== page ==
For the week of 4/25/18, Saga was the top comic on Comixology and another Marvel digital trade paperback sale made it onto the Top 20 list… just not a 99¢ one.

Comixology Rank Issue Previous Issue Print Sales Est. Previous Issue Diamond Rank
1 Saga Issue #51 45,546 26
2 The Mighty Thor (2015-) Issue #706 93,082 6
3 Detective Comics (2016-) Issue #979 50,556 21
4 Darth Vader (2017-) Issue #15 52,372 18
5 Hunt For Wolverine (2018) Issue #1
6 The Flash (2016-) Issue #45 45,616 25
7 Injustice 2 (2017-) Issue #55 Digital First
8 The Terrifics (2018-) Issue #3 34,525 43
9 Avengers (2016-) Issue #690 44,596 28
10 Infinity Gauntlet 2,095* 17-tpb*
11 Invincible Iron Man (2016-) Issue #599 31,717 50
12 Titans (2016-) Annual Issue #2
13 Wonder Woman (2016-) Issue #45 35,043 41
14 Hal Jordan and The Green Lantern Corps (2016-) Issue #43 28,291 68
15 Star Wars: Doctor Aphra (2016-) Issue #19 29,742 59
16 X-Men Blue (2017-) Issue #26 32,045 47
17 Teen Titans (2016-) Issue #19 27,289 73
18 All-New Wolverine (2015-) Issue #34 27,586 72
19 Exiles (2018-) Issue #2
20 Thanos (2016-) Annual Issue #1

Seeing Saga at the top of the chart isn’t a shock.  It’s pretty popular to begin with and the Image A-list titles do perform proportionally stronger in digital.  Thor, likewise, is not a shock as the Jane Foster saga comes to an end — though we’ll have to see where the title’s next iteration settles.  Then Detective and Darth Vader flip spots, which is also known to happen.

The Hunt for Wolverine pops in next.  You really would’ve liked to have seen this a little higher on the chart if you’re Marvel.  We all know the print edition will have numbers padded by variants and discount incentives, but the digital version is selling as though the print version was selling somewhere in the 46K-50K-ish range.  Granted, the way Marvel’s been selling lately, that could still be considered a minor victory, but those aren’t return-to-glory numbers.

The Terrifics looks to be selling like roughly a 45K print book in digital.  Let’s see what the print orders ended up being before we commit to it over-performing in digital.  3 issues in, the retailers might still be finding a level, but it seems like a positive sign.

And then a couple spots below that, things get really interesting.  Avengers: Infinity War debuted and both Comixology had themselves a digital sale on related titles.  One of those was Infinity Gauntlet for $3.99.  That’s not 99¢, but it’s still a relatively deep discount.  What kind of numbers did it move?  Likely somewhere in the 3500-4500 range, based on the titles flanking it.  Because the movie run-up had started in March, there were 2,095 orders for the current printing in the DM.  The digital sales were likely greater than the _March_ print orders, but it’s premature to guess how many print tpbs shipped in April.  Interesting, though.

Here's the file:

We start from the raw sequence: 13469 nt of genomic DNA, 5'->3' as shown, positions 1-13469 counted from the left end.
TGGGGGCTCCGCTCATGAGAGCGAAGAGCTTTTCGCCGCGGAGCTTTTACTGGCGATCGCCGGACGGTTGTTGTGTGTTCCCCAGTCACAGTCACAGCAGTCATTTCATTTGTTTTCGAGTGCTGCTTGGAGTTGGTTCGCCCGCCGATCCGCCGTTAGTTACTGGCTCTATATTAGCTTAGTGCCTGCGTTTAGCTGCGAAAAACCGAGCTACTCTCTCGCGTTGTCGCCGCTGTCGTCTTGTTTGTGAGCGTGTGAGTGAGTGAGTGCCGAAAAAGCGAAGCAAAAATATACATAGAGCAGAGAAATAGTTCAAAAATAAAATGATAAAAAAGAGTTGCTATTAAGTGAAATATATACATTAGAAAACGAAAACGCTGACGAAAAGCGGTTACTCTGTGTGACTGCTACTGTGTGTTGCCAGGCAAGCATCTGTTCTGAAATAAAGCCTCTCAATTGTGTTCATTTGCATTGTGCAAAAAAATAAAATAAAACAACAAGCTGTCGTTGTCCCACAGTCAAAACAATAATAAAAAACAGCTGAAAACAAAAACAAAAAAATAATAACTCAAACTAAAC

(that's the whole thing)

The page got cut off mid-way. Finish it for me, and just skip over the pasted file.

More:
As has been the case for the last couple months, we see a Bendis bounce as his Iron Man run wraps up.  Hal Jordan and Doctor Aphra likely over-perform a little and then we’re left to contemplate if Teen Titans and All New Wolverine are over-performing.  It’s a little hard to tell based on what else shipped and if they’re not, then Exiles isn’t in a great place and Thanos Annual is something you’d have expected to do quite a bit better.

Methodology and standard disclaimers:

The initial methodology is to compare the current issue on the Comixology top 20 chart (issues pulled the evening of 4/29) with the last issue we have print sales estimates for from the Comichron March chart, or from March 2017.

The conventional wisdom that’s been handed down over the last few years is that the digital audience has more of less the same reading habits as the Direct Market Print audience.  I’ve had multiple publishers tell me that digital sales of new issues are roughly 10-15% of print sales and the titles more or less have the same proportional popularity in digital as in print.  Maybe a couple titles switch places on the sales ranking list, but largely the same.  The bestsellers on the newsstand were not always the same bestsellers as in the Direct Market, so it doesn’t seem like that should necessarily be the case with digital.  There will be a little bit of mismatch because these are more weekly than monthly ranks and it isn’t clear exactly how Comixology defines the reporting periods, but if you look at comics sales, you learn to live with the data available.

Want to learn more about how comics publishing and digital comics work?  Try Todd’s book, Economics of Digital Comics